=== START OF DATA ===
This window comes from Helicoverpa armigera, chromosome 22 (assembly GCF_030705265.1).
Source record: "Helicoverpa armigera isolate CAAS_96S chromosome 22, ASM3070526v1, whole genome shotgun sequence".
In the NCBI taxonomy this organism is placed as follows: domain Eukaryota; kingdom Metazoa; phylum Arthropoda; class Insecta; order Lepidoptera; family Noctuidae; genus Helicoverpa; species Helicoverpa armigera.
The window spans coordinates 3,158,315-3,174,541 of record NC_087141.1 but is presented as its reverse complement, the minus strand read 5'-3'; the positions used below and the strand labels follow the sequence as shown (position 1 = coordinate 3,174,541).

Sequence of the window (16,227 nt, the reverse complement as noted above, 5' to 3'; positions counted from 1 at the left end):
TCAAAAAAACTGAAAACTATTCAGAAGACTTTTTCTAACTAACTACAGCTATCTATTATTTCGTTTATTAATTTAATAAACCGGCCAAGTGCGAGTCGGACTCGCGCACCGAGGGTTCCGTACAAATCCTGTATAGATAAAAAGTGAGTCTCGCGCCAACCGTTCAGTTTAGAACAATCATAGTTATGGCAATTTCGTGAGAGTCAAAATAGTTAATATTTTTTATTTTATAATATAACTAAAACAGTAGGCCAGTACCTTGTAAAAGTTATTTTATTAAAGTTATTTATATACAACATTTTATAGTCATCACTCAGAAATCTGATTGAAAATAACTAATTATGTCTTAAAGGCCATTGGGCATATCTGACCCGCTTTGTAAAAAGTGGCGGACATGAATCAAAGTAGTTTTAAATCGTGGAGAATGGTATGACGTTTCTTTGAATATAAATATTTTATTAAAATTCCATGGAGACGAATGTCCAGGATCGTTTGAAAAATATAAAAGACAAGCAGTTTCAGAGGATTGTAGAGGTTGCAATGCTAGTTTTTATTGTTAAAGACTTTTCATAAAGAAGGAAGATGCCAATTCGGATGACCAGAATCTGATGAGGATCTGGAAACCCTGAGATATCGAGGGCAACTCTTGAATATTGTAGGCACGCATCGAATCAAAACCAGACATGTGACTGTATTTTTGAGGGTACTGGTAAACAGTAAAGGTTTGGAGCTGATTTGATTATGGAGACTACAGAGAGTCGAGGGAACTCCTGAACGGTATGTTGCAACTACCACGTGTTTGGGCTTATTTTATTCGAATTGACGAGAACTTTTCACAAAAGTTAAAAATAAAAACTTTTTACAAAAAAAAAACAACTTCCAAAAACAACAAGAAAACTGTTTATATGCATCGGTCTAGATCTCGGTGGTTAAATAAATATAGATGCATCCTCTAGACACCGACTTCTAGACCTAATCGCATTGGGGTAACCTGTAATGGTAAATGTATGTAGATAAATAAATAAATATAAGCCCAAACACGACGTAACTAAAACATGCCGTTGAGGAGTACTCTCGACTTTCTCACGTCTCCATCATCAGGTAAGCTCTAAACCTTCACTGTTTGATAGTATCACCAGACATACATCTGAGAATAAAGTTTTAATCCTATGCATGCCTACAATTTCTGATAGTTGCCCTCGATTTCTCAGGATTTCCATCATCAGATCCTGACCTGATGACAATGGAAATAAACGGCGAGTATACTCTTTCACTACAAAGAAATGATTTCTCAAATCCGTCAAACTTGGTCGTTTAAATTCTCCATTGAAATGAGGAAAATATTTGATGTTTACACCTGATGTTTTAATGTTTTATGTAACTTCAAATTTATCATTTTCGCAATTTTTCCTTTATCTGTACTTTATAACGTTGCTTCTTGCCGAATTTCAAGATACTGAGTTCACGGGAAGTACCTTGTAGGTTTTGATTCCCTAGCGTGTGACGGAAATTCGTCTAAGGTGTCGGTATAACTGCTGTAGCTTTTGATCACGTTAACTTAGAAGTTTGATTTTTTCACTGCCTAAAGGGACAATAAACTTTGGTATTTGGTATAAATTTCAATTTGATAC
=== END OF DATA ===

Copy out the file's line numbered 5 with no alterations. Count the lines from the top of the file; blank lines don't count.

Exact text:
Sequence of the window (16,227 nt, the reverse complement as noted above, 5' to 3'; positions counted from 1 at the left end):